Did you know there's an agent in your skin that creates a protective barrier by hosting billions of invisible warriors that protect you from the elements?
This microscopic army is real, as proven by scientists.
You may have heard about the gut microbiome, which is the entire collection of microorganisms in the digestive system. The gut microbiome contributes to good health.
You might know from biology studies in high school that the skin is made up of 3 layers.
But as you inspect these layers, you discover there are seven layers in reality. These layers aid the skin in sensing by feeling, regulating our temperature, and protecting us from numerous elements in our environment.
The epidermis is the topmost layer of skin, the one we see and feel. It consists of 5 separate layers. These layers prevent evaporation of water, make new skin cells, and give the skin its appearance.
This layer also has diverse cells that protect against abrasion, send messages to your brain, and are a vital part of your immune system.
The dermis has numerous functions that include sending signals to the brain using nerve endings, sweating to keep you cool, eliminating toxins, and helping you feel your surroundings. Also, it brings blood to feed your skin and carry away toxins via blood vessels, produces oil to keep your skin soft and waterproof, and sustains your hair growth cycle.
The layer at the bottom is the subcutaneous fat layer. It assists the dermis blood vessels to maintain appropriate body temperature and has fat cells that cushion the body from physical trauma to muscles, internal organs, and bones.
In case you undergo starvation, the body uses this fat to provide energy for its various processes, thus strengthening your chances of survival.
Science is now studying a different ecosystem, the skin microbiome.
It's surprising that we still have even more to discover about a part of the body we see and interact with every day.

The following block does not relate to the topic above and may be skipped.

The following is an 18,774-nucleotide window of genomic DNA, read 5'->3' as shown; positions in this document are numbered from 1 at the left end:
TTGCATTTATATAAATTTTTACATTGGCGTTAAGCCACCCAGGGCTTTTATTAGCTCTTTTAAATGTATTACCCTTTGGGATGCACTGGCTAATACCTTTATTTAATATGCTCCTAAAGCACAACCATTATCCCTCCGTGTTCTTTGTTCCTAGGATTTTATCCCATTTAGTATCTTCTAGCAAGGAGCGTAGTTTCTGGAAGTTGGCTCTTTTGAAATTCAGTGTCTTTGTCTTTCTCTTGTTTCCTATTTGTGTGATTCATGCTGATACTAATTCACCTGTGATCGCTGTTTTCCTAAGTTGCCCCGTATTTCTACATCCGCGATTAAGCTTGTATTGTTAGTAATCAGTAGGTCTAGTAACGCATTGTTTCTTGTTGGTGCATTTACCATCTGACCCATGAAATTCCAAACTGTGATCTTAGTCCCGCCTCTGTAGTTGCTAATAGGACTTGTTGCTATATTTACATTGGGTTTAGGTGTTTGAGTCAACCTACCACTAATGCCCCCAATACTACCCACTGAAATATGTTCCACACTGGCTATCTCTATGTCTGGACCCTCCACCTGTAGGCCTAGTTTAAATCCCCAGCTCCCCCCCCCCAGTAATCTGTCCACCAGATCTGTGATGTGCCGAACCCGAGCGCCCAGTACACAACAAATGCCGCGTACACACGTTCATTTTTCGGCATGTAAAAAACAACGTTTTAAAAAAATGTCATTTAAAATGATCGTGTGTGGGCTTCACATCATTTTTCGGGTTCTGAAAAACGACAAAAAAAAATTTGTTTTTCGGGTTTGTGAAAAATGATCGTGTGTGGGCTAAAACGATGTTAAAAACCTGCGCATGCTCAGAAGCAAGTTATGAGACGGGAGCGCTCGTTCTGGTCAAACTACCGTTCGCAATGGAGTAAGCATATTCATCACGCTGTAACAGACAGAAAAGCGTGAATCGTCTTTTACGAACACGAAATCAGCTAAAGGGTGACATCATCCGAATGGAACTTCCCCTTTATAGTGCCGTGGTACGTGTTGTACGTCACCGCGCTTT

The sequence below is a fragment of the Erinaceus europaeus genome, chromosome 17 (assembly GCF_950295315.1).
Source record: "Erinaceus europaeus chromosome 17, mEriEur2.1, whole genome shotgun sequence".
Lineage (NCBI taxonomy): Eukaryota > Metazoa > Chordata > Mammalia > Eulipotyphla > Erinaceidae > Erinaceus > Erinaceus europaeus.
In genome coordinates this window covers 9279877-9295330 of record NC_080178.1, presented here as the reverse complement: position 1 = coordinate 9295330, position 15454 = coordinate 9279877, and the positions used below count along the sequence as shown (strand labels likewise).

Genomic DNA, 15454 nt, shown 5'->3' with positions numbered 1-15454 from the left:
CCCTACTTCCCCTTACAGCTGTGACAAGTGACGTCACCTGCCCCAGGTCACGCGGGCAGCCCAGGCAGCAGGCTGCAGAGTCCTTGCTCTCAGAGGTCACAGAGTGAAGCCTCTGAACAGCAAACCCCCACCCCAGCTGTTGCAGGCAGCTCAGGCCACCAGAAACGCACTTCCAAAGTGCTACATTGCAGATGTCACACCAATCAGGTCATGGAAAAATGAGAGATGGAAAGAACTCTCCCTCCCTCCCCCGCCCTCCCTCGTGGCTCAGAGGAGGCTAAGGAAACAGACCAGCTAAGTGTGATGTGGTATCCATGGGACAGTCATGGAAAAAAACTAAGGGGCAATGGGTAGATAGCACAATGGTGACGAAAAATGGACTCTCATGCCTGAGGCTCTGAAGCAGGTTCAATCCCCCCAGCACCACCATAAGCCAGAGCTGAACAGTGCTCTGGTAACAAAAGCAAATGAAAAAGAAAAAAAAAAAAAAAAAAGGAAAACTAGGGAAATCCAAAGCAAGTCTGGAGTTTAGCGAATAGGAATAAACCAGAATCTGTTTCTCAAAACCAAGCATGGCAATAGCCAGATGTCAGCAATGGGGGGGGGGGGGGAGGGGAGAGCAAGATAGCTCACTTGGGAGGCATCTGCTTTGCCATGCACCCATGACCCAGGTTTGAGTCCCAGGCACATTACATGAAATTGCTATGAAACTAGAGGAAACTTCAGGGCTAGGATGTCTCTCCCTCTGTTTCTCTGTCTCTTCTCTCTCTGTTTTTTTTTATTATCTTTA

Genetic testing breakthroughs have recently enabled scientists to amplify and distinguish between the various flora residing on the skin. Through advanced research of the skin surface, scientists have confirmed that an outer biome exists, and it is home to millions of microorganisms.
This biome supports your skin's barrier function. Results from studying the biome show balancing the skin microbiome can contribute to clear skin and excellent overall health.
Our skin is under constant assault from chemical-laden products, environmental agents, harsh cleansers and soaps, deodorants, and medications.
The skin microbiome is our primary line of defense against these threats. With this knowledge, we can now be conscious to ensure we are supporting its ability to protect us.
We need to stop adding chemicals and toxic ingredients to our skin. And this goes beyond skincare.
Greening your products includes all the products that are in contact with your skin. We're talking about body care, hair care, cleaning products, skincare, sanitation solutions, oral hygiene, and laundry detergents, among others.
Going the non-toxic route can seem impossible, but try replacing one product or one category at a time. Eventually, you will replace them all with natural alternatives.
Cleansing the skin more than twice a day, continually sanitizing our hands, and exfoliating daily removes good bacteria, upsetting the balance of our ecosystem. Our obsession with cleanliness causes more harm than good for our skin.